On 23-02-2018 13:11, Patrice Riemens wrote:
It's ironic, amusing more likely, that the conclusion of the book
"Attack of the 50 Foot Blockchain" is that the "Blockchain revolution"
will likely not amount to much of anything. The main reason is this: Who
needs a global, public and distributed ledger? What's it good for?
Blockchain could reshape our world – and the far right is one step ahead
Crypto technology is coming to a crossroads. Those who want to use it
to radically redistribute wealth must take urgent action
Attack of the 50 Foot Blockchain reads the title of a 2017 book. From
currency speculation through to verifying the provenance of food,
blockchain technology is eking out space in a vast range of fields.
As a matter of fact, all proposed use cases I've seen founder on the
problem of reliability: Yes, if your crate of organic bananas has a bar
code, and that bar code was entered on the block chain along with a
statement that the crate was shipped from a fair trade/fair pay organic
cooperative in Costa Rica, nobody can know if that means that the
physical crate was actually there only that someone says that it was.
You might improve on that situation with tamperproof, sealed
cryptographic tokens, but you still don't know if the bananas were in
the crate at the time. An ordinary inspections regime would probably
work better. I.e., all use cases for blockchains which require
real-world interaction requires some sort of verification that the data
entered is correct, which the blockchain itself can't certify - anything
beyond the simple fact that the information was entered. And that sort
of tracking could ordinarily best be achieved by that high-end bleeding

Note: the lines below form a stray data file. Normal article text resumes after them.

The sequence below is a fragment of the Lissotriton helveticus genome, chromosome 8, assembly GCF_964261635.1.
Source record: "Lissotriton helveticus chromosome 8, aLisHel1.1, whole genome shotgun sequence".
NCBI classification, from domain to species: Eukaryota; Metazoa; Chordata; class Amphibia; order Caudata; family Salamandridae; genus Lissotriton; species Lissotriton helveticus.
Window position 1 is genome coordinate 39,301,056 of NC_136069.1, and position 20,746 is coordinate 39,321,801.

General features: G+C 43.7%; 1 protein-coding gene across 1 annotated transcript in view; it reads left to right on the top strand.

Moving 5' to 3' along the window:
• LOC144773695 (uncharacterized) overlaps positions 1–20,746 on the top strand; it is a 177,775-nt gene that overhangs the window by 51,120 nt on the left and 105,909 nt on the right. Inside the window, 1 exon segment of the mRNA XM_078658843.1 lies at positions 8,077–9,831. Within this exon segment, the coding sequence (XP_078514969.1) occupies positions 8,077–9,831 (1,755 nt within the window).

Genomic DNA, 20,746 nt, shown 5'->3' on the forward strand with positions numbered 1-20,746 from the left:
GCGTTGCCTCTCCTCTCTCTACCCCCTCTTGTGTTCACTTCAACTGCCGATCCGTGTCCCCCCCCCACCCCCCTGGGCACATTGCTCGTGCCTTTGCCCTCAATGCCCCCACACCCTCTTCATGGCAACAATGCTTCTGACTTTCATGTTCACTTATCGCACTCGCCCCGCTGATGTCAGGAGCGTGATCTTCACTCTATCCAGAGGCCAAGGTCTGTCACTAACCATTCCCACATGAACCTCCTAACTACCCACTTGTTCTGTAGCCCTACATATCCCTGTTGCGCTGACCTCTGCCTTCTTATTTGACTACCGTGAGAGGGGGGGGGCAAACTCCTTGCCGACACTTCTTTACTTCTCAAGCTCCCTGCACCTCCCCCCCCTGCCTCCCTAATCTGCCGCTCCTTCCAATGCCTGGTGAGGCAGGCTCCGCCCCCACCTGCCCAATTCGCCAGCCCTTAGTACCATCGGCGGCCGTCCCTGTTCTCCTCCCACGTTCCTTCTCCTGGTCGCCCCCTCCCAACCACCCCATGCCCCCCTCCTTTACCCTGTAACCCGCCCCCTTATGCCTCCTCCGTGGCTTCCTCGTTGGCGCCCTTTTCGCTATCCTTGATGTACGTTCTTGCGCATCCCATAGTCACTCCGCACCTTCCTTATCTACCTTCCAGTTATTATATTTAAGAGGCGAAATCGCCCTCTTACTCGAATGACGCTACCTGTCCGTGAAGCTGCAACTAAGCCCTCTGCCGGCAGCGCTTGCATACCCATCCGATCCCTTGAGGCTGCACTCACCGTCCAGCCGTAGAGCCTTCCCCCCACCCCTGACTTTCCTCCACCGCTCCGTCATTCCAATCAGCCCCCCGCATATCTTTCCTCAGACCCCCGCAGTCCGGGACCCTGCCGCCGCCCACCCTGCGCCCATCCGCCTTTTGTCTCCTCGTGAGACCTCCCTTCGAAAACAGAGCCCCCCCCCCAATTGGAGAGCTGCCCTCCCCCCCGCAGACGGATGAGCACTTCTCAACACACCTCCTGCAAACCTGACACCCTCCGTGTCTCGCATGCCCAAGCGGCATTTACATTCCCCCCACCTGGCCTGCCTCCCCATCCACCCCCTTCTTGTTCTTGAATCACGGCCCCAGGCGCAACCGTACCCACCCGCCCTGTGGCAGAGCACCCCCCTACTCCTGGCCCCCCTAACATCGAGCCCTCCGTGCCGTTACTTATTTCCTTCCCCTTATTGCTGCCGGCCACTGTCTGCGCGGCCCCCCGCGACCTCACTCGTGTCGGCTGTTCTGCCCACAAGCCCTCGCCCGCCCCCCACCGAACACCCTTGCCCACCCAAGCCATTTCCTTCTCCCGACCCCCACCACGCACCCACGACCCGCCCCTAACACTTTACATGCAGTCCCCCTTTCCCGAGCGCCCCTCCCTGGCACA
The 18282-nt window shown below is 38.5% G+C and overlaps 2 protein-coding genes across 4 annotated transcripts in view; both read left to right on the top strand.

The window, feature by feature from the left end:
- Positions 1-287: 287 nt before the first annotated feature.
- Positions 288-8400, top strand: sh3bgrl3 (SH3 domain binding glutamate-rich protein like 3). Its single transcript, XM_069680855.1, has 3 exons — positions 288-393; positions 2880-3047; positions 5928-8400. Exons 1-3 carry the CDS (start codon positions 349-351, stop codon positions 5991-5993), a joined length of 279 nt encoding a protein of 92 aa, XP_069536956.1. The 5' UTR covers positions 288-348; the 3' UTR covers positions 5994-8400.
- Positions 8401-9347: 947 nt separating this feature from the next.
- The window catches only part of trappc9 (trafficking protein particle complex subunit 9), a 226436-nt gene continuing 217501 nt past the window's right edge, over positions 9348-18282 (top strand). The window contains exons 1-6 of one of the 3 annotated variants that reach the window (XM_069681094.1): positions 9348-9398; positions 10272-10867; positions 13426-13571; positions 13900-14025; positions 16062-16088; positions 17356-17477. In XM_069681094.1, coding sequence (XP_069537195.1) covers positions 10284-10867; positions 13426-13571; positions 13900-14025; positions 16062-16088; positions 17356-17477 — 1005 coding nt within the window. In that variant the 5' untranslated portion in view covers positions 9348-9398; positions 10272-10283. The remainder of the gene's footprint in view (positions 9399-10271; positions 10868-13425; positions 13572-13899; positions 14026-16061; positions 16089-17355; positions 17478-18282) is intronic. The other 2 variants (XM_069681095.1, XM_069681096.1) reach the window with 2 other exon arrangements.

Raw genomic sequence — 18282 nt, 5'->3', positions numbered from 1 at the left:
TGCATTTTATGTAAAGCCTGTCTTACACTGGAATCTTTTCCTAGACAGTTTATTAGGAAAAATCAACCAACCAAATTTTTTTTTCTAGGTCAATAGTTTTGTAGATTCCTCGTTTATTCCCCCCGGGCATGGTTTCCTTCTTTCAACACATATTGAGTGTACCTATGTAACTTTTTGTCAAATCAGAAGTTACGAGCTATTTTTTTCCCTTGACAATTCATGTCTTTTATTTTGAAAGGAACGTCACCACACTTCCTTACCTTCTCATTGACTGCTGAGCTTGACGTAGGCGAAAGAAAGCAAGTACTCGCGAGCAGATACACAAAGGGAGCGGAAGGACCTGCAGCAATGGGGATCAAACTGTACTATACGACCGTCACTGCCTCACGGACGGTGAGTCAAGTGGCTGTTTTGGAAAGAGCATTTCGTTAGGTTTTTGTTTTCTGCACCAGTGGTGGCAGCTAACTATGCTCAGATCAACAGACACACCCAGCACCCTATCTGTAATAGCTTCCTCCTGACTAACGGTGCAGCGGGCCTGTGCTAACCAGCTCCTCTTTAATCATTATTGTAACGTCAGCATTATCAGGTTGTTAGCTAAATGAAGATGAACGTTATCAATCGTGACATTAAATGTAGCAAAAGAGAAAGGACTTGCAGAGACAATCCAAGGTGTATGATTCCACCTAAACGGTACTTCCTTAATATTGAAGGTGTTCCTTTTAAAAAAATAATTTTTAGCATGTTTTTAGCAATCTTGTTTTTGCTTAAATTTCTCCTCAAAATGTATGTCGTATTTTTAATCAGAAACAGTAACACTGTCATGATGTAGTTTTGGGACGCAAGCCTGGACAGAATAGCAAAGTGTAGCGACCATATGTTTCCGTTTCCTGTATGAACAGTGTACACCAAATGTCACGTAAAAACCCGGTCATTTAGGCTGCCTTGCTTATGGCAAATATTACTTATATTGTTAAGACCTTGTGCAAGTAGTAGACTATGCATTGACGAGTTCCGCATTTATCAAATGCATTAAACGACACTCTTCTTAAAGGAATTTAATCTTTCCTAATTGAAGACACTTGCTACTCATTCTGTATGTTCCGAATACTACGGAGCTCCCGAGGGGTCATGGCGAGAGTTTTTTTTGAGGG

edge innovation called a "database"; along with an external verification
process, the advantages of using a blockchain over a database are
Now, if the data had to do with the blockchain itself and were entirely
digital ... then it's another matter. That's why blockchains make sense
for cryptocurrencies. But cryptocurrencies are not really useful, and in
their current incarnation are riddled by scams to an extent where the
best advice anyone could give is to stay the f... away.
Distributed ledger systems do exist, though - one is called "Git". And
it's very useful for tracking source code changes. And as opposed to
blockchain, transactions can be reversed and history can be rewritten,
which is actually a necessary feature (e.g., with the GDPR coming up
here in the EU).
So, fortunately or unfortunately, it's not likely that Blockchain is
going to reshape anything, except for possibly the wallets of some quick
movers and scam artists.
# distributed via <nettime>: no commercial use without permission
# <nettime> is a moderated mailing list for net criticism,
# collaborative text filtering and cultural politics of the nets
# more info: http://mx.kein.org/mailman/listinfo/nettime-l
# archive: http://www.nettime.org contact: nett...@kein.org
# @nettime_bot tweets mail w/ sender unless #ANON is in Subject: